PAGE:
Simulations helps scientists understand and control turbulence in humans and machines

Jul 01, 2014 by Aaron Dubrow
Air pushed through the vocal folds causes them to vibrate and create an unsteady jet that generates sound. The sound is modified as it travels through the throat, nose and tongue and, eventually, leaves the speaker's mouth. Credit: Daniel J. Bodony, Department of Aerospace Engineering, University of Illinois at Urbana-Champaign

Aerospace engineers from the University of Illinois, Urbana-Champaign are using the National Science Foundation-supported Stampede supercomputer to explore how jets in general, like those on modern aircraft and inside the human body, generate noise.

Jet engines generate intense sound waves that bother people who live near active airports. The noise can be so bothersome that limits are often placed on how loud aircraft can be and how many aircraft can fly over residential communities. Making aircraft quieter requires new engine designs; however, no simple explanation of how jets generate noise is available.

Daniel Bodony and his colleagues are trying to solve this problem. They are using Stampede to simulate the turbulent motion generated by air moving from the and then virtually testing the shape and location of actuators and acoustic liners that can reduce jet noise. This research has been published in the Journal of Fluid Mechanics and Physics of Fluids.

In related research, Bodony is seeking to understand how the voice is created, which also relies on the research around the aeroacoustics of jets. However, this time the unsteady jet of air is created by vocal folds, or vocal chords, when a person speaks.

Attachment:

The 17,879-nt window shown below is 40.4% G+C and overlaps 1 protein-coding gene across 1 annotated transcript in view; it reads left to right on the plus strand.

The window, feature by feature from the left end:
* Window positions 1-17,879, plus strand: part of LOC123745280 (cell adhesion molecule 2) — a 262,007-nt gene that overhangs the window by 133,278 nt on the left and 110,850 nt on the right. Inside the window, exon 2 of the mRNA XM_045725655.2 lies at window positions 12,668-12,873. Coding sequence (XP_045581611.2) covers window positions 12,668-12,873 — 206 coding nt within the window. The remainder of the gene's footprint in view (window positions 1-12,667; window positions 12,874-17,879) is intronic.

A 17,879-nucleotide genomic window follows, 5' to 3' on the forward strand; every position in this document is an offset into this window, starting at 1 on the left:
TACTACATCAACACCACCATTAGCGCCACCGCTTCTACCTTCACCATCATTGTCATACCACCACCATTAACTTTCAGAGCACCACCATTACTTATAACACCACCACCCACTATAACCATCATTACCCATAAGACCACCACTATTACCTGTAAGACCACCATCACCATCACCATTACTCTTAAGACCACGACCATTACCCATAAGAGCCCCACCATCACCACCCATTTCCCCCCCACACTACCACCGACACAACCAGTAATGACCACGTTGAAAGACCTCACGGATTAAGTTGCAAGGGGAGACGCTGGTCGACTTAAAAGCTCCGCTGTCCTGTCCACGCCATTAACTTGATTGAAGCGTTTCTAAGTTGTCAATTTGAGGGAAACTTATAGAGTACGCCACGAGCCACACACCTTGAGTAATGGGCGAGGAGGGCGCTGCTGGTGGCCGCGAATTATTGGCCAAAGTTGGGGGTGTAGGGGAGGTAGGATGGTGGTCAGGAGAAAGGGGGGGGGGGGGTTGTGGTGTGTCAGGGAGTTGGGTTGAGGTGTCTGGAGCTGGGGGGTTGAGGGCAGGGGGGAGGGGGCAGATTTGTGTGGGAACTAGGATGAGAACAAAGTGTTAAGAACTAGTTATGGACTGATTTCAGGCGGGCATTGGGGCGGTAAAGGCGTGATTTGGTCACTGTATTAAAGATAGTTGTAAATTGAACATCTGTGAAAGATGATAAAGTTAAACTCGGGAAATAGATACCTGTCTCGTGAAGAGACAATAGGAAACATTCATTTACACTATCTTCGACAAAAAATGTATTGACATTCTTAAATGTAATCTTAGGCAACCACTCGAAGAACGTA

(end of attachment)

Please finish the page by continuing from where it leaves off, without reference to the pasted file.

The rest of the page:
Once speech production is understood, Bodony and his team will use Stampede to determine how to design synthetic to restore speech when it is lost due to strokes or other pathologies.

"Stampede has been a very easy platform on which to run our production simulations, and its more-than-two-times speed advantage over Ranger quickly made it a favorite," Bodony said. "It is our workhorse platform and enables our fundamental research that supports science and engineering objectives, including jet noise reduction, human voice prediction and control, and analysis of future high-speed aircraft systems."

Explore further: Seeking reality in the future of aeronautical simulation

More information: "Interaction of a Mach 2.25 turbulent boundary layer with a fluttering panel using direct numerical simulation." Christopher M. Ostoich, et al. Phys. Fluids 25, 110806 (2013); dx.doi.org/10.1063/1.4819350

"Adjoint-based control of loud events in a turbulent jet" is available online: jbfreund.mechse.illinois.edu/P… -freund-jfm-2014.pdf

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